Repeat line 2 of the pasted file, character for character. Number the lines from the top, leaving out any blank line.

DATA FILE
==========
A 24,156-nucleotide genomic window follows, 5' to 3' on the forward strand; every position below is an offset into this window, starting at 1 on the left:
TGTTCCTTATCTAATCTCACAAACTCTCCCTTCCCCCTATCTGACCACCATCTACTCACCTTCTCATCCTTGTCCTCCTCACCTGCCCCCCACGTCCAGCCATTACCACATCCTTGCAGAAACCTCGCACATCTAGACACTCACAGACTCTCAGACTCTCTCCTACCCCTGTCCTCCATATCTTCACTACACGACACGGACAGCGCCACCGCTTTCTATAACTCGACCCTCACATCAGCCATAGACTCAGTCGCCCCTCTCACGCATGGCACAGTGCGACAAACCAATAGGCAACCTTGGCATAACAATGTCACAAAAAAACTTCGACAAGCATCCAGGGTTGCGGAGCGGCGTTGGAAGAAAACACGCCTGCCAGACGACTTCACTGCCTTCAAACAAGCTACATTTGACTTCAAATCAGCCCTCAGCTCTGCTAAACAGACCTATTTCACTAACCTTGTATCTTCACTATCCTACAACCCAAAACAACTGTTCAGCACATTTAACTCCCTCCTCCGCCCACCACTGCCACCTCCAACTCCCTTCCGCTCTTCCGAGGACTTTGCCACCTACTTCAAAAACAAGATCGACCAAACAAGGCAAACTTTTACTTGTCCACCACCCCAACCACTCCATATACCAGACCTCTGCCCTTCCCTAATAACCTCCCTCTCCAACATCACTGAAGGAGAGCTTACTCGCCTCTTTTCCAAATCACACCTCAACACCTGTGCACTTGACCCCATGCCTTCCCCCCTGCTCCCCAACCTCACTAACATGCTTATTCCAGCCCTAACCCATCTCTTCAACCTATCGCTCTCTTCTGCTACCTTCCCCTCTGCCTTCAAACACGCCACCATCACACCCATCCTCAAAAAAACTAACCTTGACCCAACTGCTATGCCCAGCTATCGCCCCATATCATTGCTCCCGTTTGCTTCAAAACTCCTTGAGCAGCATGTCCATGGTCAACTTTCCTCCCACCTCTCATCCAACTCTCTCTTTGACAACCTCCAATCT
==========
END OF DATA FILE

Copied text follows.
TGTTCCTTATCTAATCTCACAAACTCTCCCTTCCCCCTATCTGACCACCATCTACTCACCTTCTCATCCTTGTCCTCCTCACCTGCCCCCCACGTCCAGCCATTACCACATCCTTGCAGAAACCTCGCACATCTAGACACTCACAGACTCTCAGACTCTCTCCTACCCCTGTCCTCCATATCTTCACTACACGACACGGACAGCGCCACCGCTTTCTATAACTCGACCCTCACATCAGCCATAGACTCAGTCGCCCCTCTCACGCATGGCACAGTGCGACAAACCAATAGGCAACCTTGGCATAACAATGTCACAAAAAAACTTCGACAAGCATCCAGGGTTGCGGAGCGGCGTTGGAAGAAAACACGCCTGCCAGACGACTTCACTGCCTTCAAACAAGCTACATTTGACTTCAAATCAGCCCTCAGCTCTGCTAAACAGACCTATTTCACTAACCTTGTATCTTCACTATCCTACAACCCAAAACAACTGTTCAGCACATTTAACTCCCTCCTCCGCCCACCACTGCCACCTCCAACTCCCTTCCGCTCTTCCGAGGACTTTGCCACCTACTTCAAAAACAAGATCGACCAAACAAGGCAAACTTTTACTTGTCCACCACCCCAACCACTCCATATACCAGACCTCTGCCCTTCCCTAATAACCTCCCTCTCCAACATCACTGAAGGAGAGCTTACTCGCCTCTTTTCCAAATCACACCTCAACACCTGTGCACTTGACCCCATGCCTTCCCCCCTGCTCCCCAACCTCACTAACATGCTTATTCCAGCCCTAACCCATCTCTTCAACCTATCGCTCTCTTCTGCTACCTTCCCCTCTGCCTTCAAACACGCCACCATCACACCCATCCTCAAAAAAACTAACCTTGACCCAACTGCTATGCCCAGCTATCGCCCCATATCATTGCTCCCGTTTGCTTCAAAACTCCTTGAGCAGCATGTCCATGGTCAACTTTCCTCCCACCTCTCATCCAACTCTCTCTTTGACAACCTCCAATCT